Rather than a cold, snowy Christmas break, I managed to sneak out of school a few days early to experience an entirely different climate in Thailand. But my journey to this tropical, hot, wonderland has sadly come to an end.
Our time in Thailand has been both relaxing, and educational. I learned about Thai culture and community. I thoroughly enjoyed the country and its people – although, honestly, I found the heat oppressive at times.
Thai people are among the friendliest in the world. Smiles, hellos and kindness follow you everywhere. Even though Bangkok is a massive city, the kindness is not lost. Nevertheless, Bangkok is one of those cities that I cannot decide if I really like or not. It is a large, polluted city where the roads are packed with mopeds and the air is hot and thick. On the other hand, there are some park spaces as well as vibrant city life.
Flying from Bangkok to Chiang Mai was easy. The airport in Bangkok is large and comfortable. On our way to the gate I treated myself to one of Thailand’s well known beverages, Thai iced tea, which can be found everywhere in the country. The flight was a comfortable hour and a half up to the northern part of the country.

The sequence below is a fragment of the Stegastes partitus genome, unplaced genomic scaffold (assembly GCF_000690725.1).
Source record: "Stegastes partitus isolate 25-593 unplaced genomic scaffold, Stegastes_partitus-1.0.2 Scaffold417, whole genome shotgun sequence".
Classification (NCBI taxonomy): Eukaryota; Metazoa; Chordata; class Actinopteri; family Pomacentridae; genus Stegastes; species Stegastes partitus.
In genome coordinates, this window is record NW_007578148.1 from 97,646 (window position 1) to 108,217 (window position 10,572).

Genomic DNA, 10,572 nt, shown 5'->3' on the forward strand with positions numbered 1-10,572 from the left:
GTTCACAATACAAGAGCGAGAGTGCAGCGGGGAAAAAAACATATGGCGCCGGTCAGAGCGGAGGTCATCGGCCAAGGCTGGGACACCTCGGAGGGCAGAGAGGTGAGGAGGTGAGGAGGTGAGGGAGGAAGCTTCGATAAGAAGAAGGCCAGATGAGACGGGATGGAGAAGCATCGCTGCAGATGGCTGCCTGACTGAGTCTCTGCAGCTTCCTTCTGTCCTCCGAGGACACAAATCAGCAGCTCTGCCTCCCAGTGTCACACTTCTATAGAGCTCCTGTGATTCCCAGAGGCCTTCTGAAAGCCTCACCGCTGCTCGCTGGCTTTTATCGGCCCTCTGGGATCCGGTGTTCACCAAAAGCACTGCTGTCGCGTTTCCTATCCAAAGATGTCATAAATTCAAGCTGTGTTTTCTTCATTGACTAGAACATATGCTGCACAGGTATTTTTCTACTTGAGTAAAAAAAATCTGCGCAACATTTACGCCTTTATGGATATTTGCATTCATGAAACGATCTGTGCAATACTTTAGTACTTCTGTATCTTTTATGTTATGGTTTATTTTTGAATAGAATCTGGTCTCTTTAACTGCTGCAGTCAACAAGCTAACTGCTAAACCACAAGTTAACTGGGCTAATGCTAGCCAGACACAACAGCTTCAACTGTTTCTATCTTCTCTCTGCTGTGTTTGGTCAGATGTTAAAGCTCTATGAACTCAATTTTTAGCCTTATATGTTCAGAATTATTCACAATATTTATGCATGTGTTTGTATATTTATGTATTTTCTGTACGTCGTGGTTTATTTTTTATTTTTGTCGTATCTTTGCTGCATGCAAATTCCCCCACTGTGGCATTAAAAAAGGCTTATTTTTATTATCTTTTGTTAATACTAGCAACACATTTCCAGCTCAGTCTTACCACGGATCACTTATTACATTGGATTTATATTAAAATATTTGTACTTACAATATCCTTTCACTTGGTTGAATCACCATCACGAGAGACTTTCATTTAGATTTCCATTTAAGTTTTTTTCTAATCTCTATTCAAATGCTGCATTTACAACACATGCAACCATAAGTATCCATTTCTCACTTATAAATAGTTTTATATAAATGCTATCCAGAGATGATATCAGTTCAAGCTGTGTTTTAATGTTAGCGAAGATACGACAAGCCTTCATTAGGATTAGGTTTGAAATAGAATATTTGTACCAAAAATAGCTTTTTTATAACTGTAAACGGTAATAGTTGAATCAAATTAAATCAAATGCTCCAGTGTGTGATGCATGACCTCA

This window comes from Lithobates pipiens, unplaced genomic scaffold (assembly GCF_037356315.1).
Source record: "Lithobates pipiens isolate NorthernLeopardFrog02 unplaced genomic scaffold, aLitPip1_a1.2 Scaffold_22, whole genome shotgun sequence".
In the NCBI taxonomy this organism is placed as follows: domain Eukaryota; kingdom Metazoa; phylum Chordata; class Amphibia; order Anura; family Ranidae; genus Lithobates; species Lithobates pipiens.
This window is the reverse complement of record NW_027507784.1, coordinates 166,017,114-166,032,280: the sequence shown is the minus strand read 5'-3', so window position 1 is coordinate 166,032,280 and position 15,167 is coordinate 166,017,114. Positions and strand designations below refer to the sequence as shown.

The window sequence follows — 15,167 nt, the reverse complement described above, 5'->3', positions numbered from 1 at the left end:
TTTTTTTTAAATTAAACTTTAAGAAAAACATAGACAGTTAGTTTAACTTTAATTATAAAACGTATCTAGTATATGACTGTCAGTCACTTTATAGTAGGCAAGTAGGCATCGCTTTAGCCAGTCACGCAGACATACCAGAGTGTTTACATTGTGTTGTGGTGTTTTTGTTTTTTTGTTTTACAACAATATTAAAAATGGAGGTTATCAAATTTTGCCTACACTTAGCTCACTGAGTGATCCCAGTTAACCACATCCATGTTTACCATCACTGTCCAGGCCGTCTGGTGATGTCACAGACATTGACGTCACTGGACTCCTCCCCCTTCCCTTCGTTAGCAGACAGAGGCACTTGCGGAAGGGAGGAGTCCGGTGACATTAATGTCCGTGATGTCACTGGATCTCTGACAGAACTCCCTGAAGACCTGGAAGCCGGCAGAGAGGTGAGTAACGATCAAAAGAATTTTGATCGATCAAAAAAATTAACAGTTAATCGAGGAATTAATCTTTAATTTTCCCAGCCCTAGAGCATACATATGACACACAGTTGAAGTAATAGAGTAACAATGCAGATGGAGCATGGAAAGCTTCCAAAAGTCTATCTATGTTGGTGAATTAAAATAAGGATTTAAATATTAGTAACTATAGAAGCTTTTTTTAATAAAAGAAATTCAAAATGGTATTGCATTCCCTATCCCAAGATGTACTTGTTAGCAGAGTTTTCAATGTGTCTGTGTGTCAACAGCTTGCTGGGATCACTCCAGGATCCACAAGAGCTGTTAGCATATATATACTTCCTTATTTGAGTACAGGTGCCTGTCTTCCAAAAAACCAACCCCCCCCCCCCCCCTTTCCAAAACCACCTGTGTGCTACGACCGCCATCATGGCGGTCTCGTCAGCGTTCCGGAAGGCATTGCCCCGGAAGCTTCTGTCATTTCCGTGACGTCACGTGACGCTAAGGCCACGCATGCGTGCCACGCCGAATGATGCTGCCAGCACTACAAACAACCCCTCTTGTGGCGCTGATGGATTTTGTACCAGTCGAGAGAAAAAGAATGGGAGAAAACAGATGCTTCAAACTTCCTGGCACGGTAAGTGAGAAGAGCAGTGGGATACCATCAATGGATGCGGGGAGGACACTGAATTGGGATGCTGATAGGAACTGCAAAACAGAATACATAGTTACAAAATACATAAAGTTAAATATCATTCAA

Chiang Mai is known for its old city walls and is the second largest city in Thailand. Restaurants, massage parlours and assorted stores fill the streets and tuk tuks line the roads. We found a local restaurant that was air conditioned (I don’t do very well in 35 degree weather) and it ended up having delicious food. We even came back for lunch the next day! Even though we went to this one specific restaurant, there were plenty of restaurants in the old town and I am sure that many are excellent. In the evening we enjoyed bbq’d street food.